Naval Architecture by Vripack


At Vripack we believe that naval architecture is the cornerstone of every project. It is the foundation that makes a design truly great. Addressing not only performance but also onboard comfort requires the input and skill of a dedicated naval architect as part of the project team from day one. When addressing a project holistically, as is our way at Vripack, naval architecture ensures that a good design becomes an amazing design by truly maximizing the value and enjoyment that a yacht brings to the Owner, his family, guests and crew.

The design brief is critical to defining both the performance and functionality of a boat. It’s therefore vital that, from the outset, a yacht’s exterior and interior design development runs in parallel with the hull development to truly deliver on the Owner’s wishes and avoid assumptions.

Weight target estimations and detailed calculations sit at the heart of classic naval architecture. To reach an optimum weight calculation, the naval architect and designer need to work in unison, aligning their skill sets and knowledge; the designer makes creative amends to meet necessary weight allowances, while the naval architect understands how much weight needs to be allocated, and where.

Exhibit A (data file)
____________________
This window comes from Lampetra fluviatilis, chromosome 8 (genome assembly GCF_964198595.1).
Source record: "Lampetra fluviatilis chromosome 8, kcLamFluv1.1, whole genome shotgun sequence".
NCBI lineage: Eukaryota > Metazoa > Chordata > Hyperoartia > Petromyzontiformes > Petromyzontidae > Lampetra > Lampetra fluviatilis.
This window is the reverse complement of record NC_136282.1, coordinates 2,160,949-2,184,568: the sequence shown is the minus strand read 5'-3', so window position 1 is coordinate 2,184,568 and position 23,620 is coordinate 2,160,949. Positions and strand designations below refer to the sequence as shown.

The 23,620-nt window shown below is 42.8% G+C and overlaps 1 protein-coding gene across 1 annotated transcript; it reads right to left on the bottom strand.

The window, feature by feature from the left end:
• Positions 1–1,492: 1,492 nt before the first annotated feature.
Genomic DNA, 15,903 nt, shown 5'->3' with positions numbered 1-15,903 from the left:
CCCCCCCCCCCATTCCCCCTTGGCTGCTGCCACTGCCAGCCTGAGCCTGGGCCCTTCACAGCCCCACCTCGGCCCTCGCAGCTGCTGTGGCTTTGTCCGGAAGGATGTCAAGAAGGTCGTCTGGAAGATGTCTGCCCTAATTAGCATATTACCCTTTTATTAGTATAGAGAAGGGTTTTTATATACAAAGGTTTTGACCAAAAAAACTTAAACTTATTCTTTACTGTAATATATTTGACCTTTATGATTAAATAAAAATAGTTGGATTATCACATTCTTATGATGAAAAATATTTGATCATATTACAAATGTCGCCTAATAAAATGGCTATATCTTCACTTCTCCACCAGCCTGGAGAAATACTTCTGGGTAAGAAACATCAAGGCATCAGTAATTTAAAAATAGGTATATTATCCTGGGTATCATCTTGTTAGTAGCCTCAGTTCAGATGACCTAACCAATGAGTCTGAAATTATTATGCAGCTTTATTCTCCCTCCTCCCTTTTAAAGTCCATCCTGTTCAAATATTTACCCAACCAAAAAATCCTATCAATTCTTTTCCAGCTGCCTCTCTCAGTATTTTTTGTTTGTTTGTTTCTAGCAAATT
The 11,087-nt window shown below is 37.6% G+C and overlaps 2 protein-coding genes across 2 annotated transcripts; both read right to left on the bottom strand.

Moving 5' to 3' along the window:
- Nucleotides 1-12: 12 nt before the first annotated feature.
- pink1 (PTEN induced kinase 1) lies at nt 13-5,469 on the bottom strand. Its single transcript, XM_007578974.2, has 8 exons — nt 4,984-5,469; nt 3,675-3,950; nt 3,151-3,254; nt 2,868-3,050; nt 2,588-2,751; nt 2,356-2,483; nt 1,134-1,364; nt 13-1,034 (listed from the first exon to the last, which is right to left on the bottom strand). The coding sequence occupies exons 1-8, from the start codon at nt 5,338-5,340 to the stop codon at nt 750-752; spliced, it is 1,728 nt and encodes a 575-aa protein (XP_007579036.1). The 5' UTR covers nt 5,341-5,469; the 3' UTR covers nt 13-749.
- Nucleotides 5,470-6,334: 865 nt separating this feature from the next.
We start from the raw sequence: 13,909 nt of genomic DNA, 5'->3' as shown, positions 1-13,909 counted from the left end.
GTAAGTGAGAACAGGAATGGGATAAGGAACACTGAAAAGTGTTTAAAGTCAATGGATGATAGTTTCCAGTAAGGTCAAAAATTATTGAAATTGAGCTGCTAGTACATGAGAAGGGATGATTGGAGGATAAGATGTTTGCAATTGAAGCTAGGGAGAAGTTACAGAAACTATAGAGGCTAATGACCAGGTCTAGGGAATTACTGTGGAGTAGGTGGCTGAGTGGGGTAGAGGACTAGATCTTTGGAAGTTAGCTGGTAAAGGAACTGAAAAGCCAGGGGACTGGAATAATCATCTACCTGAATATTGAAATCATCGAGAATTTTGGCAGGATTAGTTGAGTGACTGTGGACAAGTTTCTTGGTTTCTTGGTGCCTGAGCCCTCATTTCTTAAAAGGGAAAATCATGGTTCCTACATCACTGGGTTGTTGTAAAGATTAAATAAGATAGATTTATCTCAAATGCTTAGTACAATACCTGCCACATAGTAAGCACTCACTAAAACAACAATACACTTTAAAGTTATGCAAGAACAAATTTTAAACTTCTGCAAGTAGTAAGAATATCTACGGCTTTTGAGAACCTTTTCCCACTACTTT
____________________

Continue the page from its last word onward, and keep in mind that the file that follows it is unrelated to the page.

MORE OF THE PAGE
These plans, calculations and weight distributions are crucial to guiding the shipbuilder on careful weight monitoring during the build. It all contributes towards proactive weight monitoring management.

Central to this topic is understanding how to operate within required margins. In every weight calculation there is an allowance made for future weight growth, as typically a yacht’s displacement increases over time. This ensures performance and safety remain optimum throughout a yacht’s entire lifespan.